Dropbox is now a technology giant, valued at $10 billion in a 2014 funding round. It’s a very complex product, honed over a decade of development and hundreds of millions of dollars of investment. But Dropbox didn’t start with the slick, seamless product you use today. So let’s go back to the beginning, before Dropbox had a polished product and thousands of employees. Back to Dropbox’s original Minimum Viable Product (MVP). If you’re an aspiring entrepreneur, be emboldened by the idea that Dropbox started with just about as much as you have right now.
The ideas in The Lean Startup came about when Eric got frustrated working on products that failed to get traction. As an engineer, he initially thought they failed due to technical problems, but this was never the right answer. In reality, they just spent a lot of time building things nobody wanted. So when he started his new company, IMVU, he wanted to try something different. One inspiration was Steve Blank’s idea of Customer Development: a rigorous methodology for the business and marketing side of a startup. Another inspiration was Japan’s lean manufacturing systems, made famous by Toyota. Eric Ries
The Myth of the “Crack Millionaires” Let’s set the stage. The 1980’s were marked by a tide of rising crime in The United States. A great deal of the violence in the inner cities was driven by crack-cocaine. According to one study, crack accounted for a shocking 25 percent of homicides in New York City in 1988. It was in this context that the conventional wisdom of “crack millionaires” was born. The myth was largely propagated by police officers, criminologists, and others in the law enforcement community. They argued that dealers were making money hand-over-fist and living extravagant, luxurious lifestyles.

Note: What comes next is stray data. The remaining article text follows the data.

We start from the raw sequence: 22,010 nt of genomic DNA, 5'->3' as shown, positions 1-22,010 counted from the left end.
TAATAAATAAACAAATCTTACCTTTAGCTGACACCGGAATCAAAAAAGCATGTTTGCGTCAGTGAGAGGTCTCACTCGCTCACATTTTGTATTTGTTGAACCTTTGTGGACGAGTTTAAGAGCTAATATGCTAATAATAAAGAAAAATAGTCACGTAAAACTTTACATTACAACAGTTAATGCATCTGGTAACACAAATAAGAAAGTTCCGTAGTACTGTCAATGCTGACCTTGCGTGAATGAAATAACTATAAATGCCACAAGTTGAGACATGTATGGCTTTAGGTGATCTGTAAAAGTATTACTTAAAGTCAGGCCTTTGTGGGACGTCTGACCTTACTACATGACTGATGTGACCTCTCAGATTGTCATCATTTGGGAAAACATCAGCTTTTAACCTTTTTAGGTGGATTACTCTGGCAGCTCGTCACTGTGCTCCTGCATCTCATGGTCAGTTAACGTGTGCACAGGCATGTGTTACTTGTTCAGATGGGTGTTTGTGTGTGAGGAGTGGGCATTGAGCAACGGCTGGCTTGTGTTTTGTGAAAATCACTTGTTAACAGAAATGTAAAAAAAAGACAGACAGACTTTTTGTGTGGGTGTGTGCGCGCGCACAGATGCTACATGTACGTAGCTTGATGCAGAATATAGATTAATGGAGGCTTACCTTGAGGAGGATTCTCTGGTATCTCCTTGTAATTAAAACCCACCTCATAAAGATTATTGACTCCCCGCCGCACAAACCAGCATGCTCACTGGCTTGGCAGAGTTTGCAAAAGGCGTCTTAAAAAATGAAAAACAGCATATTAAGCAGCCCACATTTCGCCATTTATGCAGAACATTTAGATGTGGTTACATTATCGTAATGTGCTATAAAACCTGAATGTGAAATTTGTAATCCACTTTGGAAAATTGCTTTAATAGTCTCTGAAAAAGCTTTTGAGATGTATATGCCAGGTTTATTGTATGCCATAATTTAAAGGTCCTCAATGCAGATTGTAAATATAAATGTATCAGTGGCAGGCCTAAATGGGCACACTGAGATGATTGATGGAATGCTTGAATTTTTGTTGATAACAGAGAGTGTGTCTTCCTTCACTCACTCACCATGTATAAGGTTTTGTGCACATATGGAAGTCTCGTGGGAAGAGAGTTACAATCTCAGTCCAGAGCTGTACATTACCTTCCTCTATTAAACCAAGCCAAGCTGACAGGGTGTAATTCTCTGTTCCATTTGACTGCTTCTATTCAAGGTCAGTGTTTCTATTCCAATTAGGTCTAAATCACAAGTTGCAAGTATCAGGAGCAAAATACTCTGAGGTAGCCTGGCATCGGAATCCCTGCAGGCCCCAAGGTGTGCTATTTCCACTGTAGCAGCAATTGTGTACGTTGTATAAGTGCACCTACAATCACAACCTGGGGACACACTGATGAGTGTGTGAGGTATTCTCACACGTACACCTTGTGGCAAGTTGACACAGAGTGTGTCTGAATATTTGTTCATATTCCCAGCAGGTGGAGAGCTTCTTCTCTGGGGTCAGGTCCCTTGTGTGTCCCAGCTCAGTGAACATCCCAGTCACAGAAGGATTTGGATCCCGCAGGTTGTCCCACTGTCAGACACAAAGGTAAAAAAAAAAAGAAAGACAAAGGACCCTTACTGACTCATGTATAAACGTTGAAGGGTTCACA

In lean management, what does Genchi Genbutsu mean? Why is it so important for your business? Learn the principles of “go and see” to better meet your customers’ needs and build a winning product.
Entrepreneurs seem to resist management by nature – that’s why they started the company in the first place! But just like any project or organization, entrepreneurs and startups really do need management. What is entrepreneurial management? How do you manage well as an entrepreneur? Learn more, from Lean Startup and Eric Ries.
Much of business strategy in the past few decades has focused on competition, including Michael Porter’s five forces and SWOT analysis. In these red oceans, market structures are known, and companies try to outperform rivals to grab share of existing demand. Over time, markets become crowded, products become commodities competing on price, and profits dissipate. This trend is aggravated by technological improvements that allow incredible creation of supply that can outstrip demand, causing further price competition.
The Strategy Canvas is an important analytical tool from Blue Ocean Strategy. How do you use it in your business strategy to illustrate how your company differs? Learn more about the Strategy Canvas here.
Natural Experiments and Economics Economics is not an easy field in which to conduct randomized controlled experiments. Since much of economics focuses on quantities that are very large (national GDP, effects of fiscal policy on employment) and involves the study of individual decisions made by billions of people, it’s rare for economists to be able to test their hypotheses in a lab. For this reason, economists must observe events in the real world that happen create “variable” and “control” groups that can substitute for the classical design of a laboratory experiment. These real world events are called natural experiments. Throughout
Does your startup need to pivot? Is it at the brink of failure, and you need to find a new business model or customer segment? Figure out how to pivot your startup correctly in this guide from Lean Startup.
What is the Build Measure Learn feedback loop from Lean Startup? How do you step through the loop to build your company? Learn more from this guide from Lean Startup